It seems water puppetry has been continuously found in Vietnam, where it is called mua roi nuoc (mua, dance; roi, puppet; nuoc, water). The earliest mention is an 1121 CE inscription from the Doi Pagoda in Ha Nam province describing an event for King Ly Nhan Tong (1066-1127) at his birthday celebration, which included a swimming tortoise and fairy dancers, scenes that remind us of figures seen today.
A water puppet stage from the period of the Later Le Dynasty (1533-1708) is still found in Long Tri Lake facing the Thay Pagoda (Thai Binh Province). There performances, as part of the annual temple festival, continue today.
Few older puppets have survived in the tropical climate, but Keo Pagoda and village troupes in Thai Binh have some older figures from the late 19th or early 20th centuries, 30-40 centimetres tall with mechanisms to move their arms.
Touring pools were introduced in the l930s, but the political instability from the l940s (World War II) through the end of the South East Asian War (1975) put the tradition at risk. However, village performers, trained in the Phuong societies of the past, cooperated in the l970s to share with urban professional puppeteers their secrets, thus creating contemporary art. Entering the second decade of the 21st century, puppeteers still manipulate the colourful wooden lacquered figures by the use of long bamboo sticks hidden under the murky water.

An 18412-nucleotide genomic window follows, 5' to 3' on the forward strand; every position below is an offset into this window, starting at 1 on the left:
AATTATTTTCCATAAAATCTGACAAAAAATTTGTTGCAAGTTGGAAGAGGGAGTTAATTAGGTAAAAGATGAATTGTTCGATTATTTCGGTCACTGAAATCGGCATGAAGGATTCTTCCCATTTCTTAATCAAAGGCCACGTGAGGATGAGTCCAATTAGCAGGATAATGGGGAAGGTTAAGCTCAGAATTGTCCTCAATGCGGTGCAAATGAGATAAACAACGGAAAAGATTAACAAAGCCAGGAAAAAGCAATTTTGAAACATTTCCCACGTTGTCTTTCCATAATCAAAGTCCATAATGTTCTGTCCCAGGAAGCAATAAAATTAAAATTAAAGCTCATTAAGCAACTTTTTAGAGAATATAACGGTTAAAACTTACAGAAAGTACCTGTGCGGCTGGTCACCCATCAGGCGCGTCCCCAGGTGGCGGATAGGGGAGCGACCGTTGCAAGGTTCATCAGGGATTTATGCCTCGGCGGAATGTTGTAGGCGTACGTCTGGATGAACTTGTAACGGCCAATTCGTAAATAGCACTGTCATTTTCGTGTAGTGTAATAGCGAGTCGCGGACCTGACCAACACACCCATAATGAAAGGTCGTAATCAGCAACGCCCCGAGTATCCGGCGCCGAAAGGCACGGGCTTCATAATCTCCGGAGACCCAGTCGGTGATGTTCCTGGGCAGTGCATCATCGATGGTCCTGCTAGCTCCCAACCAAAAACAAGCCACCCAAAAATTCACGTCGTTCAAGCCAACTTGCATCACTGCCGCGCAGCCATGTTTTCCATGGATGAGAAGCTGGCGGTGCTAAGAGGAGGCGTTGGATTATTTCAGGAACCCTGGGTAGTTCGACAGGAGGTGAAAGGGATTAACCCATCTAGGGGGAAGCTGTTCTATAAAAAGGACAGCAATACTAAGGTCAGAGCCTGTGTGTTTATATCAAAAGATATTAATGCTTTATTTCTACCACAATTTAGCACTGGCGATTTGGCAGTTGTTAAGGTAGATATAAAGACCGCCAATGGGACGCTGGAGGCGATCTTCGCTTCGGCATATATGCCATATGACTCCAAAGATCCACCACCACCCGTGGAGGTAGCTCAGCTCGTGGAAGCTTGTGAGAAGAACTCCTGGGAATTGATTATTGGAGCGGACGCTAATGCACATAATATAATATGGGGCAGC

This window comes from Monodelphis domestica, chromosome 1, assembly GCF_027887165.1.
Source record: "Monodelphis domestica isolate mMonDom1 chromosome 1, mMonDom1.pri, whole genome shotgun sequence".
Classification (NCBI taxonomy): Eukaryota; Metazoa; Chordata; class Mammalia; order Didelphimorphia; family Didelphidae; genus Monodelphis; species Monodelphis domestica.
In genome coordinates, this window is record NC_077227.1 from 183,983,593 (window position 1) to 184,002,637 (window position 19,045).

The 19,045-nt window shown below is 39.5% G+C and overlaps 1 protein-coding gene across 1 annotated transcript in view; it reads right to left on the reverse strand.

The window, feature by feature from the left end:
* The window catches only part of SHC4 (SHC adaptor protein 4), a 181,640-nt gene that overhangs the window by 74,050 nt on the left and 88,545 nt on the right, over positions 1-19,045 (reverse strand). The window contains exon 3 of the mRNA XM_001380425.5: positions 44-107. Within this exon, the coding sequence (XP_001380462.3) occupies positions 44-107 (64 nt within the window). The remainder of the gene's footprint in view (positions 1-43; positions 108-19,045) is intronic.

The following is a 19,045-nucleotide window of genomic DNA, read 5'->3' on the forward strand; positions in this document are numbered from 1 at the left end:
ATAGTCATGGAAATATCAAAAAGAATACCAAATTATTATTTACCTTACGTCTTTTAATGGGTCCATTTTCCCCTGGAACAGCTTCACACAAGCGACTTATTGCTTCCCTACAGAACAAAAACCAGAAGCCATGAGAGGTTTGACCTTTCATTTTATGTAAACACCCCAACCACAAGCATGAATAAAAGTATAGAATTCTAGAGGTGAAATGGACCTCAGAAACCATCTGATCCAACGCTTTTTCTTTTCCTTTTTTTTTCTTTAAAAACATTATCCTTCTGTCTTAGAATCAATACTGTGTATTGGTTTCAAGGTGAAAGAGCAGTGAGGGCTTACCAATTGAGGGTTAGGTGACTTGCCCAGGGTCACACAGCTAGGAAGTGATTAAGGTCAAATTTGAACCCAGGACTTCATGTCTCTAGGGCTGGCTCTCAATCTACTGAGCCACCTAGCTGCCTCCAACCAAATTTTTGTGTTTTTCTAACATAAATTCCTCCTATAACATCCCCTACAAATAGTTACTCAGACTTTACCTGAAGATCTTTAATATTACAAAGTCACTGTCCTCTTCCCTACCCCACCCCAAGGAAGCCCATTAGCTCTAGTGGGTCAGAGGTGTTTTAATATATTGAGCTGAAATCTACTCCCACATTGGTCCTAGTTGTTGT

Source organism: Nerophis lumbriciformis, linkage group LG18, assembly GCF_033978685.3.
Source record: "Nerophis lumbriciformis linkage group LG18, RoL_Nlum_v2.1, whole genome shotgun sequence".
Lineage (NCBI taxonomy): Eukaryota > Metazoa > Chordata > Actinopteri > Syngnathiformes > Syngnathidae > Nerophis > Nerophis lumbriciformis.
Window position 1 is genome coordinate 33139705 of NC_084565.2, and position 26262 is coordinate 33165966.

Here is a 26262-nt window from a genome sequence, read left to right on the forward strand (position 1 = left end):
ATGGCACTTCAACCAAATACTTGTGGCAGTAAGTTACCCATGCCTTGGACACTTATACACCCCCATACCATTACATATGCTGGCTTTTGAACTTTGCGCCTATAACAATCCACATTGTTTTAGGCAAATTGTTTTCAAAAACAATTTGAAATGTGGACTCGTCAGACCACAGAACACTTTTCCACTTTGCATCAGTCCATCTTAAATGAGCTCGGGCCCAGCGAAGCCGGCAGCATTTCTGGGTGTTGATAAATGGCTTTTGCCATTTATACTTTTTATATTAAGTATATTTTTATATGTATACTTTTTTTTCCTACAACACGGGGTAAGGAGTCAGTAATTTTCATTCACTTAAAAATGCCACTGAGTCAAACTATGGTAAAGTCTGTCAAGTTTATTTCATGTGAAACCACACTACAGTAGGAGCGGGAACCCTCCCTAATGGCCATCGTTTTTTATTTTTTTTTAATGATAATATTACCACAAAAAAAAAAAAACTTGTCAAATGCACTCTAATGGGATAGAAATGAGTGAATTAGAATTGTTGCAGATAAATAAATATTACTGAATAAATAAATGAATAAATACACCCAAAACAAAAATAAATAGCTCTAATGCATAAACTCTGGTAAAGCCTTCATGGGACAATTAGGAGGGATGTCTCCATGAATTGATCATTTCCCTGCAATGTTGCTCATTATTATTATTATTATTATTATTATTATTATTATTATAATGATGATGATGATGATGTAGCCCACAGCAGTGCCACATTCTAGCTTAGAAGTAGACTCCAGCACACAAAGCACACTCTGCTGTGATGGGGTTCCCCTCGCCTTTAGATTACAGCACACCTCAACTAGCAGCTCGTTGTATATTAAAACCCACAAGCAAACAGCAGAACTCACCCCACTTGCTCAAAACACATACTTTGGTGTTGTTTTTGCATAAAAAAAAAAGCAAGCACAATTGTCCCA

Music in contemporary performances is drawn from cheo and the folk repertoire. Instruments include a 16-string zither (dan tranh), a two stringed violin (dan nhi), flute (sai), a moon lute (dan nguyet), drums (trong), and clappers. The hour-long performance is a series of items (of one to seven minutes). First, the flags marking the stage space appear. Next Teu, the clown who has descended from heaven, introduces the show. Nostalgic and playful scenes of village life follow. The climax is often a battle scene in which Chinese marauders attack, threatening Viet independence. The enemy is subdued. Next a boat scene may show the legendary hero Le Loi returning the sword that won independence to the golden tortoise (a scene which supposedly took place on Hanoi’s “Lake of the Returned Sword” where a major water puppet theatre stands at present). Fairies and the four sacred animals (lion, tortoise, dragon, and phoenix) provide the denouement with their promise of prosperity. The structure echoes themes of recent Vietnamese history, moving from an agrarian idyll to a successful war of independence.